MP3 track of the day: Where the streets have no name - U2
Weather: Hot and humid, though not as much as I was expecting. As Phnom Penh lies along the bank of the 'Tonie Sap' river there seems to be a bit of a gentle breeze; which is very welcome indeed.
My Alarm went off at 6:15am. I turned it off and re-set it for 6:30am. Eventually I got up, showered, and headed straight into the city without stopping, at my guesthouse, for breakfast. My first port of call was the Vietnamese embassy however, along the way, I would try to find a place to eat. I was regretting my stubbornness; after about thirty minutes of walking I still hadn't found a restaurant that looked appealing. I had even popped my head into a few convenience stores however the items stocked weren't really what I was looking for. In the end I went to a petrol station that was only ten minutes away from the embassy. Attached to the petrol station was a coffee shop where I ordered a hot chocolate and two donuts. Not only was it cheap but, because I had ordered a hot drink, I got one of my donuts for free and the hot chocolate was really good. Strange for me to say this but I liked the hot chocolate because it wasn't that strong; instead the taste of the hot, whipped cream was allowed to come out without being over powered by the taste of chocolate.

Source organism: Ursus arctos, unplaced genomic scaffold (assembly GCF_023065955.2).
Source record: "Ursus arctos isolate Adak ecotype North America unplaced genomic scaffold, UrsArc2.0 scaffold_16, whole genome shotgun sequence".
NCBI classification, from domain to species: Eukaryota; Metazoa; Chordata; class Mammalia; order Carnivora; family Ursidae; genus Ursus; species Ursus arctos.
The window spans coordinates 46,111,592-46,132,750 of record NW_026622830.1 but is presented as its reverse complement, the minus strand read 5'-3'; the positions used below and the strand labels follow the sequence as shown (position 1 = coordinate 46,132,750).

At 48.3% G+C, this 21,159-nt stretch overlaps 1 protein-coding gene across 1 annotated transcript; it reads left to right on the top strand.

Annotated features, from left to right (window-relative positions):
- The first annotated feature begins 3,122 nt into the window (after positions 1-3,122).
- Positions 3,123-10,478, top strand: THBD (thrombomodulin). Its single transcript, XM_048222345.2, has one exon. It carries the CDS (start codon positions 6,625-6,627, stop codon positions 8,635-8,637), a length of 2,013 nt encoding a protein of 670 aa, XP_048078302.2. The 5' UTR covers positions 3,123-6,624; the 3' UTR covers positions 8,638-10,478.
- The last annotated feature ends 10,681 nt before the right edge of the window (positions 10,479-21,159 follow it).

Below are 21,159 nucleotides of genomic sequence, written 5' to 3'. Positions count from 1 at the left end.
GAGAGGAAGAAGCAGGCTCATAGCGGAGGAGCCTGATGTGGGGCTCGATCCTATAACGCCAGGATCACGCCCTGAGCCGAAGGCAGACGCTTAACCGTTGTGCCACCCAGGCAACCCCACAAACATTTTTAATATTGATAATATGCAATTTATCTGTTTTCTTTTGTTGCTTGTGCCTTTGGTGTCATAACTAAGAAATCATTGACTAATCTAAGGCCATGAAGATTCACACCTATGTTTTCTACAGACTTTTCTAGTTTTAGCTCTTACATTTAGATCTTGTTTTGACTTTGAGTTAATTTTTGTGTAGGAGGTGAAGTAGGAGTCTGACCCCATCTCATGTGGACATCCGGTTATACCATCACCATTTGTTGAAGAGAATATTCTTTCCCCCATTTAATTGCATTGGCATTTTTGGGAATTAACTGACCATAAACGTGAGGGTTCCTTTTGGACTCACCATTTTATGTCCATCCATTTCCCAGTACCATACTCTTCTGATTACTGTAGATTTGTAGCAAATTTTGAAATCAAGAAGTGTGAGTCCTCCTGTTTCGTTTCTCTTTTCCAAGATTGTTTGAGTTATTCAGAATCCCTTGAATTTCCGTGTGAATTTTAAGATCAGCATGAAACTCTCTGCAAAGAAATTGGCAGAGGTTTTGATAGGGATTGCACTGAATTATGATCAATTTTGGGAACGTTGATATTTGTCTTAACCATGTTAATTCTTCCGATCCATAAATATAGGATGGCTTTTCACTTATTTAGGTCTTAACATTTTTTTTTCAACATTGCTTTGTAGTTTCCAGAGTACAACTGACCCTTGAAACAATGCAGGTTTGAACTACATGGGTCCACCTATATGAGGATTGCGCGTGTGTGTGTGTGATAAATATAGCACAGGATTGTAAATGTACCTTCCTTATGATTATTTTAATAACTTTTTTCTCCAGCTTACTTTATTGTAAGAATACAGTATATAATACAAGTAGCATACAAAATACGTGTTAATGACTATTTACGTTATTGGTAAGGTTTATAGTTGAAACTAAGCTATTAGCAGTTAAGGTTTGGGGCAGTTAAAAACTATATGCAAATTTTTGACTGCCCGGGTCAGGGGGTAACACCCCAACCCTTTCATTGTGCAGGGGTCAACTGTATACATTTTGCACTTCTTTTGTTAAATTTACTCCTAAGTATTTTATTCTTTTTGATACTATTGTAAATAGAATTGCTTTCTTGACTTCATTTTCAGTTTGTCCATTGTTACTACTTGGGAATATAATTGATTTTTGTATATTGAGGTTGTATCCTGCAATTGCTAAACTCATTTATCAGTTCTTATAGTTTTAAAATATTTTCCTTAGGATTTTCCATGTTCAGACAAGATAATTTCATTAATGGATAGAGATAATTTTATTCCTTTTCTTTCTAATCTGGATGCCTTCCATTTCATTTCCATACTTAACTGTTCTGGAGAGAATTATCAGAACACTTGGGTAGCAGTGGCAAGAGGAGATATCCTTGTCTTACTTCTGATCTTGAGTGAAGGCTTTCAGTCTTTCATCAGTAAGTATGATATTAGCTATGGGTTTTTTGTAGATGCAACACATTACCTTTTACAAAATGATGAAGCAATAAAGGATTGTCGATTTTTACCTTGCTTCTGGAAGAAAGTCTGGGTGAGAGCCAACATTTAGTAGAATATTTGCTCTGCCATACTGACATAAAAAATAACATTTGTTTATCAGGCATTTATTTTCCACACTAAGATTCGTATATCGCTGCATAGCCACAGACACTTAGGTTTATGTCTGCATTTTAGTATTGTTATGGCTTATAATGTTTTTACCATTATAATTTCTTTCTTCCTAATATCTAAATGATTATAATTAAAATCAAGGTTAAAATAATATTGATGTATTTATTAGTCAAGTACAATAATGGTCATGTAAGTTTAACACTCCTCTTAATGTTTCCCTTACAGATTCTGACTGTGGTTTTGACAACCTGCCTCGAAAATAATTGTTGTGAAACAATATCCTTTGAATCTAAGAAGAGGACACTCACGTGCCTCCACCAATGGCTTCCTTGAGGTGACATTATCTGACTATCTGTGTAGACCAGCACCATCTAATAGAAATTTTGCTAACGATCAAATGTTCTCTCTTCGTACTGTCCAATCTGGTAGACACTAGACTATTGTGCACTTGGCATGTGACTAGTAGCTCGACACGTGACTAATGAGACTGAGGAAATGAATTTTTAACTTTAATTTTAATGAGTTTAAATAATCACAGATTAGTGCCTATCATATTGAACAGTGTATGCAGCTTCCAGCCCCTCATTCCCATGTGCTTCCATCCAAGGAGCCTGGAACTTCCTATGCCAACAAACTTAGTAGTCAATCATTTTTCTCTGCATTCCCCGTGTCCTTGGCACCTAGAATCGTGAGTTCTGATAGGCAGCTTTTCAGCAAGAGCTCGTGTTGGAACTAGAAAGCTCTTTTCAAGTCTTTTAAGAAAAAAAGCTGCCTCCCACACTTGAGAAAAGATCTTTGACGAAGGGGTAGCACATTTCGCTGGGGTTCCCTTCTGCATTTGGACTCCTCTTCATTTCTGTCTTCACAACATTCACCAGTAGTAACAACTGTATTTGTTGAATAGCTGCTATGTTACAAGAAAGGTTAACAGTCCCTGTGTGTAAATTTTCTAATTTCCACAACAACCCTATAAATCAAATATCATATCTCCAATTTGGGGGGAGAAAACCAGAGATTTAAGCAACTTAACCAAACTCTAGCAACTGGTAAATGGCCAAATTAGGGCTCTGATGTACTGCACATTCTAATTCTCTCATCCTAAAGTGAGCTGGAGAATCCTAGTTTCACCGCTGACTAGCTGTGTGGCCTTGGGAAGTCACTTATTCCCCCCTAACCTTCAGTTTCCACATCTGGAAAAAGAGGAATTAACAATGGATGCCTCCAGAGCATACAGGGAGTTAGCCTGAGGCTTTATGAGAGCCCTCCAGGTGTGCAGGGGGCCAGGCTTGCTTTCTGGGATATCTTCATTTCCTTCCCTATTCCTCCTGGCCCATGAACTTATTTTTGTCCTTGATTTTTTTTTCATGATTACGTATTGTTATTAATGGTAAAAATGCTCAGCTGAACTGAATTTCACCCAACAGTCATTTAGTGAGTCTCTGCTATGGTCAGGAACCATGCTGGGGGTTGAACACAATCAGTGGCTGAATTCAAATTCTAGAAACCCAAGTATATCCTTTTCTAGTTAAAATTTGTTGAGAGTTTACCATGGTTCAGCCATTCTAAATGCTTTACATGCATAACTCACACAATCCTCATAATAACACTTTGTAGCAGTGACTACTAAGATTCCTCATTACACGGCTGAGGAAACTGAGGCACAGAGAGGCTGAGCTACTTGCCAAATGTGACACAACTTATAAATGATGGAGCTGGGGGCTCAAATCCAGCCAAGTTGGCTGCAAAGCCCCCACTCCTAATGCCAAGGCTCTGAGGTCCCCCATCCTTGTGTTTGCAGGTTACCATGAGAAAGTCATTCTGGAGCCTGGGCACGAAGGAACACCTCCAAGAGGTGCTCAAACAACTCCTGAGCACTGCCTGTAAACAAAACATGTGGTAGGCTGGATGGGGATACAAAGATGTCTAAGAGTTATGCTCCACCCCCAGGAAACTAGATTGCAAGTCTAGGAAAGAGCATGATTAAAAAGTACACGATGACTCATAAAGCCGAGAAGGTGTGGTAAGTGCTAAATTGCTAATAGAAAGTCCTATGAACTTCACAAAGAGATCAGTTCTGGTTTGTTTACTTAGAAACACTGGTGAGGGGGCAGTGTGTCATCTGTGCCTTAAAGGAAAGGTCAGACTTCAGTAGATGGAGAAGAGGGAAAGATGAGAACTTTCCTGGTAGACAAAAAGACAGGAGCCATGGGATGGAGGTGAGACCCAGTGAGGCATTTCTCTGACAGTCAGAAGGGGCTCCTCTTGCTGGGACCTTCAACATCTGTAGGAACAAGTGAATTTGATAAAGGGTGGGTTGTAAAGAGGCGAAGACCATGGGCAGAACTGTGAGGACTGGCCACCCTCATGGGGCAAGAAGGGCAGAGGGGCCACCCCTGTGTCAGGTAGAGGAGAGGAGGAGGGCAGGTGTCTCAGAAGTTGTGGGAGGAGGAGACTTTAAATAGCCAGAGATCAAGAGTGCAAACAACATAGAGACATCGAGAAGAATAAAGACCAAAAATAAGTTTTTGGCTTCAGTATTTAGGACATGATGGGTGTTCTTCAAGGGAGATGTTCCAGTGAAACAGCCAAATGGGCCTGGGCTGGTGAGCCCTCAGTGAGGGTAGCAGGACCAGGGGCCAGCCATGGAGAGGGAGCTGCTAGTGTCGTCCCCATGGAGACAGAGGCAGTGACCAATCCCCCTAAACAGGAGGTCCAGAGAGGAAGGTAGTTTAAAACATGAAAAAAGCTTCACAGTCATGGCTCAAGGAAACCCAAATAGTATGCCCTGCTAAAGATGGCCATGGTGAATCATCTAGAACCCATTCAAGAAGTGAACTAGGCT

The time was 8:00am and the Vietnamese embassy should be open. As I walked the remaining ten minutes I had a flash back to when I visited the Thai embassy within Kuala Lumpur. Big queues, no where to write the application form and general chaos wasn't something that I wanted to face again, however I had no choice. I went through the gate and into the Vietnamese embassy to find no one else there. A little stunned it took me a few seconds to realize the guy behind the counter was asking me 'what did I want?'. I got my form, and a passport sized photo, out of my bag and, along with my passport, passed it through the slit within the glass screen that was a barrier between me and the receptionist. I was told that it would cost me $45 to get my visa processed and that I could pop back at 4:30pm today. I was so overjoyed at the speed of the process that I paid the amount and headed back out onto the streets of Phnom Penh.
It took me a few minutes to wonder whether I had been charged for 'same day visa delivery' without having the option. I was sure that the Vietnamese visa should have cost me $35.00. Never mind I thought, the Cambodian and Laos officials had screwed me out of money so why not the Vietnamese. Also it meant that tomorrow I could visit the Chinese embassy and get that visa rolling, hopefully being allowed to collect it before my voluntary work started on Saturday. It also meant that I could visit the coffee shop again for tomorrows breakfast. Yum.